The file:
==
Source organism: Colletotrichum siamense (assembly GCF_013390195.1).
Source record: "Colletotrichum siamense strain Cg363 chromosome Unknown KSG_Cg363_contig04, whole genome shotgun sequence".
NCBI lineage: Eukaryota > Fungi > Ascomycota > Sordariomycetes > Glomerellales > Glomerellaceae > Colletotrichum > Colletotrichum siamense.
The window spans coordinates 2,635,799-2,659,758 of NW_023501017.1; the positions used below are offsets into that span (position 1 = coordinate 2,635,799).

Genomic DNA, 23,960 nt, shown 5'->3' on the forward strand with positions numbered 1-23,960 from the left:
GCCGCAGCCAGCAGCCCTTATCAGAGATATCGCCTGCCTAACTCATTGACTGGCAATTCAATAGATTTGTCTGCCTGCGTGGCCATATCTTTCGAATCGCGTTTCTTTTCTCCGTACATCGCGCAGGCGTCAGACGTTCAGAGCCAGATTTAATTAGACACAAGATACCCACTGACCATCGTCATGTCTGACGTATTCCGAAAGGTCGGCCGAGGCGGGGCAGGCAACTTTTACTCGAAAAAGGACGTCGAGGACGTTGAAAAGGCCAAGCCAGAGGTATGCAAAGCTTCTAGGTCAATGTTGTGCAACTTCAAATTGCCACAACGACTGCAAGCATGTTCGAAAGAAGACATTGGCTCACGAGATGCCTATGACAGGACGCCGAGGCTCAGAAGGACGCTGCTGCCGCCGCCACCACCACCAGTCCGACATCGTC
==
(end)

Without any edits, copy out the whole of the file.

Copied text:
Source organism: Colletotrichum siamense (assembly GCF_013390195.1).
Source record: "Colletotrichum siamense strain Cg363 chromosome Unknown KSG_Cg363_contig04, whole genome shotgun sequence".
NCBI lineage: Eukaryota > Fungi > Ascomycota > Sordariomycetes > Glomerellales > Glomerellaceae > Colletotrichum > Colletotrichum siamense.
The window spans coordinates 2,635,799-2,659,758 of NW_023501017.1; the positions used below are offsets into that span (position 1 = coordinate 2,635,799).

Genomic DNA, 23,960 nt, shown 5'->3' on the forward strand with positions numbered 1-23,960 from the left:
GCCGCAGCCAGCAGCCCTTATCAGAGATATCGCCTGCCTAACTCATTGACTGGCAATTCAATAGATTTGTCTGCCTGCGTGGCCATATCTTTCGAATCGCGTTTCTTTTCTCCGTACATCGCGCAGGCGTCAGACGTTCAGAGCCAGATTTAATTAGACACAAGATACCCACTGACCATCGTCATGTCTGACGTATTCCGAAAGGTCGGCCGAGGCGGGGCAGGCAACTTTTACTCGAAAAAGGACGTCGAGGACGTTGAAAAGGCCAAGCCAGAGGTATGCAAAGCTTCTAGGTCAATGTTGTGCAACTTCAAATTGCCACAACGACTGCAAGCATGTTCGAAAGAAGACATTGGCTCACGAGATGCCTATGACAGGACGCCGAGGCTCAGAAGGACGCTGCTGCCGCCGCCACCACCACCAGTCCGACATCGTC